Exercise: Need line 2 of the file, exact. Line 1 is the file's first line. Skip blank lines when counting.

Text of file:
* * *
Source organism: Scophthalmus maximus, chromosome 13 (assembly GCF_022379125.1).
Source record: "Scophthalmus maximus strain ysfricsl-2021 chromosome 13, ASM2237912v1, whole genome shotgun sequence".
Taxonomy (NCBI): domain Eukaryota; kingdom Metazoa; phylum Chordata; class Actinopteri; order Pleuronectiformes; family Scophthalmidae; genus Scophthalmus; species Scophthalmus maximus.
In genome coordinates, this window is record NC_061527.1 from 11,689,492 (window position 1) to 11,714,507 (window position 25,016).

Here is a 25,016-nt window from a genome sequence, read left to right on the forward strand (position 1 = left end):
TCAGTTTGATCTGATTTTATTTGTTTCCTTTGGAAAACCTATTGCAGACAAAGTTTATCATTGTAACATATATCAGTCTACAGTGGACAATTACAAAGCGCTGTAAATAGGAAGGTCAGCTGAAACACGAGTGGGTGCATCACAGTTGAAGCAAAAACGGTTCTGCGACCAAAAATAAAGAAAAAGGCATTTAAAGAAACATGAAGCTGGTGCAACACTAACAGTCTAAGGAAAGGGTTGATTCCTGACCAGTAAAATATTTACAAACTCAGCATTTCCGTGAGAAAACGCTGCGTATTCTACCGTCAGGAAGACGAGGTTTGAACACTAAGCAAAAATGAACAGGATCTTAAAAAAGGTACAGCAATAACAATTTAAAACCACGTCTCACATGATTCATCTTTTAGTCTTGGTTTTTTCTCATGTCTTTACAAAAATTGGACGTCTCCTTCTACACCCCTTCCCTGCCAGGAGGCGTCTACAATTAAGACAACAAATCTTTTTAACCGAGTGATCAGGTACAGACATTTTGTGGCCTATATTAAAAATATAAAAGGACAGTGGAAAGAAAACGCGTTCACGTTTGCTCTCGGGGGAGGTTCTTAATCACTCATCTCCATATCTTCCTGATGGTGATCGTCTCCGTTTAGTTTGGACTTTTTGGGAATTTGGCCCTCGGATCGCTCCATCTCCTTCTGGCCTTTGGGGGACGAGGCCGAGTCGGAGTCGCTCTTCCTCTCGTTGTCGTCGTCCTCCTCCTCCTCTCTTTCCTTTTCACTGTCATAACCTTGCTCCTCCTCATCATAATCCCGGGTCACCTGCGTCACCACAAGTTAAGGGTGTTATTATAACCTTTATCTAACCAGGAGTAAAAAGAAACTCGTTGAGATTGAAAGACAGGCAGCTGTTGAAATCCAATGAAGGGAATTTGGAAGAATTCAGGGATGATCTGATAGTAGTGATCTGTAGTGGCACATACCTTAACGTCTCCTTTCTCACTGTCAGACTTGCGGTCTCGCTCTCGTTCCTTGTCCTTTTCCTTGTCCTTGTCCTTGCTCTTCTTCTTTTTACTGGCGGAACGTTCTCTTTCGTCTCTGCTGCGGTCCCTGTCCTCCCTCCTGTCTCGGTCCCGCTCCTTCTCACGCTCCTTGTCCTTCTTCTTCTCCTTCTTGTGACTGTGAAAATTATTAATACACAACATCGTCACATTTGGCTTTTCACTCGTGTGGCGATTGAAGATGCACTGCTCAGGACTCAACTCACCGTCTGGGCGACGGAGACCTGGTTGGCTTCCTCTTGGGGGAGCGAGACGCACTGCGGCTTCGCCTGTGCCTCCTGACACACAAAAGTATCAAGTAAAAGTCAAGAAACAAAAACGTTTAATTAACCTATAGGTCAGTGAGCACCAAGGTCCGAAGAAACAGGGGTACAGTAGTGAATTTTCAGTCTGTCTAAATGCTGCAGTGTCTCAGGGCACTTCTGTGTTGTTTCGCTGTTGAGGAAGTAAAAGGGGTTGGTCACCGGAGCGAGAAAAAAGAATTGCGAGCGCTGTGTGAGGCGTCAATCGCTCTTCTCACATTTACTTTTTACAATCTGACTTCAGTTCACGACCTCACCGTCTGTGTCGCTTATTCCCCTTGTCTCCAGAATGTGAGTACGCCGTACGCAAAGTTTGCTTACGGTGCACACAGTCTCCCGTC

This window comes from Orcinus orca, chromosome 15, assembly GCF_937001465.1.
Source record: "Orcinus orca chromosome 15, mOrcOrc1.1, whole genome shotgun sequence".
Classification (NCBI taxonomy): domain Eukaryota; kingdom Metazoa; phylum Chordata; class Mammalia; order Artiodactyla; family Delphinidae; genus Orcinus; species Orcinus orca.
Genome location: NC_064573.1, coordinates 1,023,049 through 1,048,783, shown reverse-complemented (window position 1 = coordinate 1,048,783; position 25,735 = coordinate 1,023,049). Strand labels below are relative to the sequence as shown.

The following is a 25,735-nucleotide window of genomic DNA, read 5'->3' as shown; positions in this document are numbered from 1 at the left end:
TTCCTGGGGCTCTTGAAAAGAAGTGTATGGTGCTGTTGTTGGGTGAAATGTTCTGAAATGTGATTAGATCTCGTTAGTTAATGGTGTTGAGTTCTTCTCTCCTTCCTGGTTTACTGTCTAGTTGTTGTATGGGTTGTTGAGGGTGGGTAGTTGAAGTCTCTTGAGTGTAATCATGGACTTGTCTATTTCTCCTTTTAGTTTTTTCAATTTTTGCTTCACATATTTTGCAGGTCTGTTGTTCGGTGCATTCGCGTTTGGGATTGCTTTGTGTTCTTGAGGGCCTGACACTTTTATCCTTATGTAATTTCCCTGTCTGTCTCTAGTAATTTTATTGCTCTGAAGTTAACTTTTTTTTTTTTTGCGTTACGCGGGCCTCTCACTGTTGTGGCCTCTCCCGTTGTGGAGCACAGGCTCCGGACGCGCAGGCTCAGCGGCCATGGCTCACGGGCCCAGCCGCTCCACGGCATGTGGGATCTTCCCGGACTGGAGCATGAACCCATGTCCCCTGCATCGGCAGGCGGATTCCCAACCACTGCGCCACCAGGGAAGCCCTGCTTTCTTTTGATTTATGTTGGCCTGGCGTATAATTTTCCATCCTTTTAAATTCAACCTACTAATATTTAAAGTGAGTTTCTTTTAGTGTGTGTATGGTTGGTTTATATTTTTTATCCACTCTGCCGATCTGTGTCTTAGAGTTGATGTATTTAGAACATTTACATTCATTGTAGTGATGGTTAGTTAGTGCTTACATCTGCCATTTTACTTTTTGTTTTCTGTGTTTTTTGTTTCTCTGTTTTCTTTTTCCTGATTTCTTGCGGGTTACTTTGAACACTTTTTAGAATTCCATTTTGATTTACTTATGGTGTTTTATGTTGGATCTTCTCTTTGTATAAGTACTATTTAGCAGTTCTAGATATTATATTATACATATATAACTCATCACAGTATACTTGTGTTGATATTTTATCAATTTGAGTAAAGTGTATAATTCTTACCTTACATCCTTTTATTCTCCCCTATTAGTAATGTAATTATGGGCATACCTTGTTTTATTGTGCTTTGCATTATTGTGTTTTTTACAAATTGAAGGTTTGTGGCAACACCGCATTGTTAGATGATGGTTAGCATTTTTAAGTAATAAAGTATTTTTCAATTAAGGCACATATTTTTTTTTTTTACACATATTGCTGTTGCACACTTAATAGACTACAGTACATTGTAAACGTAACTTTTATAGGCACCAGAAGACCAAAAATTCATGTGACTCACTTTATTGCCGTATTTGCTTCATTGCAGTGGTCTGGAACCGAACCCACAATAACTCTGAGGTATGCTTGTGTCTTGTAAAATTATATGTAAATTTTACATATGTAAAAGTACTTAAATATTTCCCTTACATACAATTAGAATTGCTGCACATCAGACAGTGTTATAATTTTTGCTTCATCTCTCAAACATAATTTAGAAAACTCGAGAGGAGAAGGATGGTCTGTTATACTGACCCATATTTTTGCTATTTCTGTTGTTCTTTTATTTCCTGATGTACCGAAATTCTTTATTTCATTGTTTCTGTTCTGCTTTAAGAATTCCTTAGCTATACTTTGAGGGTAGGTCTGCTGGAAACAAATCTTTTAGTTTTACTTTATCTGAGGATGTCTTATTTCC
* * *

Source record: "Scophthalmus maximus strain ysfricsl-2021 chromosome 13, ASM2237912v1, whole genome shotgun sequence".